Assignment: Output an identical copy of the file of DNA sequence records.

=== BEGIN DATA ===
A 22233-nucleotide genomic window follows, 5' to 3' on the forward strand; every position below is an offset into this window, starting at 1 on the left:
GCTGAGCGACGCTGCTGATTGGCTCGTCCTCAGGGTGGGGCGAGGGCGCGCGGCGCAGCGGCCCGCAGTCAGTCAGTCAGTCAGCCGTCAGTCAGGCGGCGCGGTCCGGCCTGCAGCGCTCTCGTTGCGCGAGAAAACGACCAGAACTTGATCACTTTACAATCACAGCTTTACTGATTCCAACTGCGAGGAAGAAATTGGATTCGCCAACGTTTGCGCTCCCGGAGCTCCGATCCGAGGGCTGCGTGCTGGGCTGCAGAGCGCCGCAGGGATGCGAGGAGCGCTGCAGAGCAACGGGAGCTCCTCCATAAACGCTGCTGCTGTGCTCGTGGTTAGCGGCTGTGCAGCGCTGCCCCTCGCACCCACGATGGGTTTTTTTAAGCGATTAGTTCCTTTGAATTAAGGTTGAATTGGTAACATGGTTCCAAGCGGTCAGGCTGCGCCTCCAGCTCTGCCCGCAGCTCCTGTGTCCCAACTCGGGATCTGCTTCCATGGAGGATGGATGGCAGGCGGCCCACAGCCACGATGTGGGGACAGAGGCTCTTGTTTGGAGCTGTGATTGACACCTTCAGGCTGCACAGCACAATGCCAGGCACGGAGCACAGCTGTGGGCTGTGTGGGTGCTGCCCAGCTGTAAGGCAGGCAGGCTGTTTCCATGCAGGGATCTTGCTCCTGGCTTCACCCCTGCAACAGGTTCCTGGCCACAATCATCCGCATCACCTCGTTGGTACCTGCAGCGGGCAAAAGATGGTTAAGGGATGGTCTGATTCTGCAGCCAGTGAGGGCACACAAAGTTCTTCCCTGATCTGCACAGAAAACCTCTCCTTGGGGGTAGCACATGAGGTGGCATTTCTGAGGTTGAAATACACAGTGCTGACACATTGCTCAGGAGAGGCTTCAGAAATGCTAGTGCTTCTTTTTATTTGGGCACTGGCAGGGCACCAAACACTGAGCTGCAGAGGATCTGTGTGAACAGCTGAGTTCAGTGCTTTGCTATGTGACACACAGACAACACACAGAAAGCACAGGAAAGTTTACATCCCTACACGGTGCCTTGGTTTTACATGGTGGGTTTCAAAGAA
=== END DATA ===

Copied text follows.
A 22233-nucleotide genomic window follows, 5' to 3' on the forward strand; every position below is an offset into this window, starting at 1 on the left:
GCTGAGCGACGCTGCTGATTGGCTCGTCCTCAGGGTGGGGCGAGGGCGCGCGGCGCAGCGGCCCGCAGTCAGTCAGTCAGTCAGCCGTCAGTCAGGCGGCGCGGTCCGGCCTGCAGCGCTCTCGTTGCGCGAGAAAACGACCAGAACTTGATCACTTTACAATCACAGCTTTACTGATTCCAACTGCGAGGAAGAAATTGGATTCGCCAACGTTTGCGCTCCCGGAGCTCCGATCCGAGGGCTGCGTGCTGGGCTGCAGAGCGCCGCAGGGATGCGAGGAGCGCTGCAGAGCAACGGGAGCTCCTCCATAAACGCTGCTGCTGTGCTCGTGGTTAGCGGCTGTGCAGCGCTGCCCCTCGCACCCACGATGGGTTTTTTTAAGCGATTAGTTCCTTTGAATTAAGGTTGAATTGGTAACATGGTTCCAAGCGGTCAGGCTGCGCCTCCAGCTCTGCCCGCAGCTCCTGTGTCCCAACTCGGGATCTGCTTCCATGGAGGATGGATGGCAGGCGGCCCACAGCCACGATGTGGGGACAGAGGCTCTTGTTTGGAGCTGTGATTGACACCTTCAGGCTGCACAGCACAATGCCAGGCACGGAGCACAGCTGTGGGCTGTGTGGGTGCTGCCCAGCTGTAAGGCAGGCAGGCTGTTTCCATGCAGGGATCTTGCTCCTGGCTTCACCCCTGCAACAGGTTCCTGGCCACAATCATCCGCATCACCTCGTTGGTACCTGCAGCGGGCAAAAGATGGTTAAGGGATGGTCTGATTCTGCAGCCAGTGAGGGCACACAAAGTTCTTCCCTGATCTGCACAGAAAACCTCTCCTTGGGGGTAGCACATGAGGTGGCATTTCTGAGGTTGAAATACACAGTGCTGACACATTGCTCAGGAGAGGCTTCAGAAATGCTAGTGCTTCTTTTTATTTGGGCACTGGCAGGGCACCAAACACTGAGCTGCAGAGGATCTGTGTGAACAGCTGAGTTCAGTGCTTTGCTATGTGACACACAGACAACACACAGAAAGCACAGGAAAGTTTACATCCCTACACGGTGCCTTGGTTTTACATGGTGGGTTTCAAAGAA